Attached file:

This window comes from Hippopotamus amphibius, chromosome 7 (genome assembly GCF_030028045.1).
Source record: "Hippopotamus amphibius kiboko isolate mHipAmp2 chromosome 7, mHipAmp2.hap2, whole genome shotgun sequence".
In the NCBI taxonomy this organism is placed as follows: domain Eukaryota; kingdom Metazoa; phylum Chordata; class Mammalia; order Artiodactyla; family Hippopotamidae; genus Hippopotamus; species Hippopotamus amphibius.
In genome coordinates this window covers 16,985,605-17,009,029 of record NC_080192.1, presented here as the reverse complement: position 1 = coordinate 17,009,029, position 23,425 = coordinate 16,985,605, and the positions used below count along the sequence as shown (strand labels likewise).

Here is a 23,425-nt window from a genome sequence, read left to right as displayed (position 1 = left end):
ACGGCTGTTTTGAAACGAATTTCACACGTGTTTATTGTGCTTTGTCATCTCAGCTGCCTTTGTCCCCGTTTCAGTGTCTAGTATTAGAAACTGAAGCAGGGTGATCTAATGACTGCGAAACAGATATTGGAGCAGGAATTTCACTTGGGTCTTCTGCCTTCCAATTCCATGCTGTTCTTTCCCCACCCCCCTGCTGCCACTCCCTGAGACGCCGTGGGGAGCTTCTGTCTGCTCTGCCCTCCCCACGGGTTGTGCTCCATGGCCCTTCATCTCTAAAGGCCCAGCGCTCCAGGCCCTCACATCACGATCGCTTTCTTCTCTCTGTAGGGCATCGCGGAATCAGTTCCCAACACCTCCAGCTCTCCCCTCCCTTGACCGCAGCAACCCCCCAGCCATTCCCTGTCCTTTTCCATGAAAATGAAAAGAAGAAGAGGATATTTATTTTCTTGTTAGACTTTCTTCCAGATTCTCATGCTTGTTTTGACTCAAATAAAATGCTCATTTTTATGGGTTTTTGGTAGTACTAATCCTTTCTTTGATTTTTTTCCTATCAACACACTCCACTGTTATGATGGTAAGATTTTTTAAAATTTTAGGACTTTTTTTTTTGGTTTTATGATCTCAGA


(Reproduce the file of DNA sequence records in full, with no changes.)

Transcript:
This window comes from Hippopotamus amphibius, chromosome 7 (genome assembly GCF_030028045.1).
Source record: "Hippopotamus amphibius kiboko isolate mHipAmp2 chromosome 7, mHipAmp2.hap2, whole genome shotgun sequence".
In the NCBI taxonomy this organism is placed as follows: domain Eukaryota; kingdom Metazoa; phylum Chordata; class Mammalia; order Artiodactyla; family Hippopotamidae; genus Hippopotamus; species Hippopotamus amphibius.
In genome coordinates this window covers 16,985,605-17,009,029 of record NC_080192.1, presented here as the reverse complement: position 1 = coordinate 17,009,029, position 23,425 = coordinate 16,985,605, and the positions used below count along the sequence as shown (strand labels likewise).

Here is a 23,425-nt window from a genome sequence, read left to right as displayed (position 1 = left end):
ACGGCTGTTTTGAAACGAATTTCACACGTGTTTATTGTGCTTTGTCATCTCAGCTGCCTTTGTCCCCGTTTCAGTGTCTAGTATTAGAAACTGAAGCAGGGTGATCTAATGACTGCGAAACAGATATTGGAGCAGGAATTTCACTTGGGTCTTCTGCCTTCCAATTCCATGCTGTTCTTTCCCCACCCCCCTGCTGCCACTCCCTGAGACGCCGTGGGGAGCTTCTGTCTGCTCTGCCCTCCCCACGGGTTGTGCTCCATGGCCCTTCATCTCTAAAGGCCCAGCGCTCCAGGCCCTCACATCACGATCGCTTTCTTCTCTCTGTAGGGCATCGCGGAATCAGTTCCCAACACCTCCAGCTCTCCCCTCCCTTGACCGCAGCAACCCCCCAGCCATTCCCTGTCCTTTTCCATGAAAATGAAAAGAAGAAGAGGATATTTATTTTCTTGTTAGACTTTCTTCCAGATTCTCATGCTTGTTTTGACTCAAATAAAATGCTCATTTTTATGGGTTTTTGGTAGTACTAATCCTTTCTTTGATTTTTTTCCTATCAACACACTCCACTGTTATGATGGTAAGATTTTTTAAAATTTTAGGACTTTTTTTTTTGGTTTTATGATCTCAGA